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Dec 26, 2016

(Editor's note: This article was originally published at ImpactADHD. Reprinted with permission from the author.)

The subject of motivation comes up in most of our workshops or classes. Without fail, we hear comments like, “Nothing motivates my kids. I’ve taken Diane Dempster.jpgeverything away… I bribe them with everything and still nothing works.”

There are some common mistakes that we parents make that actually get in the way of motivating our kids to take action. Here are 3 examples, and what to do instead:

3 Mistakes Parents Make in Motivating Our Kids

1) We don’t understand how motivation works.

Motivation isn’t something that our kids can simply turn on or off. It’s actually a critical, neurobiological factor in helping their brain accomplish anything, and it is something they have to learn to master, over time. But because some of the “normal” cause and effect motivators don’t work as effectively for kids with ADHD, we end up getting frustrated. 

What to do instead: Educate yourself. Learn about different ways to motivate the ADHD brain. Instead of being frustrated, stay in “detective mode” as much as possible, and engage your kids in the process of figuring out what works for them, and what doesn’t.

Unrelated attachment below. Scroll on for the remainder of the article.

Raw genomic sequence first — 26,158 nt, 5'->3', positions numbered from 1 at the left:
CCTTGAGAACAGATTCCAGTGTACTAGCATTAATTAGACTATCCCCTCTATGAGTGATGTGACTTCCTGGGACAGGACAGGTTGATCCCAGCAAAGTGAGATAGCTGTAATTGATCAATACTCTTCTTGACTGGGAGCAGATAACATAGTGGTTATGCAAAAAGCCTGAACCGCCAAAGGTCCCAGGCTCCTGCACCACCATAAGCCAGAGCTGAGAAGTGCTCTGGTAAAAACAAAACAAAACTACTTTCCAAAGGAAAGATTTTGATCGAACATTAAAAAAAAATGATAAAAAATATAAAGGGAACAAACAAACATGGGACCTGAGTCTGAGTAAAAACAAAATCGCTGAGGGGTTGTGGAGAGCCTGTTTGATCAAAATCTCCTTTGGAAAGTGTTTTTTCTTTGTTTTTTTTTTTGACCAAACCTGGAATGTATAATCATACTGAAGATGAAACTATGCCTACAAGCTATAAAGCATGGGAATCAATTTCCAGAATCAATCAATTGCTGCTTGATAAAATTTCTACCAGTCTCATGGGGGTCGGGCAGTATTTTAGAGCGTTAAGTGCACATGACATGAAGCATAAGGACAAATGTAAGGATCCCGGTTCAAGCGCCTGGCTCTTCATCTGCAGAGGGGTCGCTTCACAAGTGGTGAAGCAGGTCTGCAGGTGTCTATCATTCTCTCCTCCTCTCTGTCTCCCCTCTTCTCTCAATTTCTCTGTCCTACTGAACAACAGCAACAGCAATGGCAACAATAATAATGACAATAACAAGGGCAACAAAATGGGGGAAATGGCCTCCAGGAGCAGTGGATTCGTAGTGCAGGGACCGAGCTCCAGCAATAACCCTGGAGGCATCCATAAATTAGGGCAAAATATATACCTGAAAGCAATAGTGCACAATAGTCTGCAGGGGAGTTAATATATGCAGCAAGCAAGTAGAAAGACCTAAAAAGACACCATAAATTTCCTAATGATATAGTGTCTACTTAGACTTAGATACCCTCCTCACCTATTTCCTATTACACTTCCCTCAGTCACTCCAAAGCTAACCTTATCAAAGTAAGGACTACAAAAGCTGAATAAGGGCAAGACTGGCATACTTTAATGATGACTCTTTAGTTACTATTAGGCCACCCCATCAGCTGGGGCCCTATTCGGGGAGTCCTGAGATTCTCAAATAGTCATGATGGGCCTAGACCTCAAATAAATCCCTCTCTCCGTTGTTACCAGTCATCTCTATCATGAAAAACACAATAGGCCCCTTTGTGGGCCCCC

2) We work on solving the immediate problem rather than teaching a skill.

There’s nothing inappropriate about wanting your kids to pick up a towel, finish their homework, or speak respectfully. But ultimately, our job as a parent is to teach our kids the life-long skill of figuring out how to get themselves to do what they want or need to get done. Practically, we are helping them to learn to connect the part of their brain that knows what it should and shouldn’t do with the part of the brain that actually takes action (one of the key challenges in the ADHD brain).  So if we focus on the towel, or the homework, or the disrespect, we ultimately aren’t teaching our kids what they need to learn most — how to identify and use motivation as a tool for success.

What to do instead: Help your kids to see (in a non-judgmental fashion) what you notice about how their brains work with and without motivation. Be open and honest about those moments when you have to find your own motivation, and help them to understand that their challenge is really about biology, not just about will-power.

3) We focus on what we want rather than what they want.

Finding something that our brain is genuinely interested in or compelled by is at the core of motivation. Isn’t it fascinating that we tend to focus on trying to motivate our kids to do the things that we want them to do, for the reasons we think are important? As we focus on teaching our kids about motivation, and how to motivate themselves, the opportunity is to focus on the things that they want, rather than just the things that we want.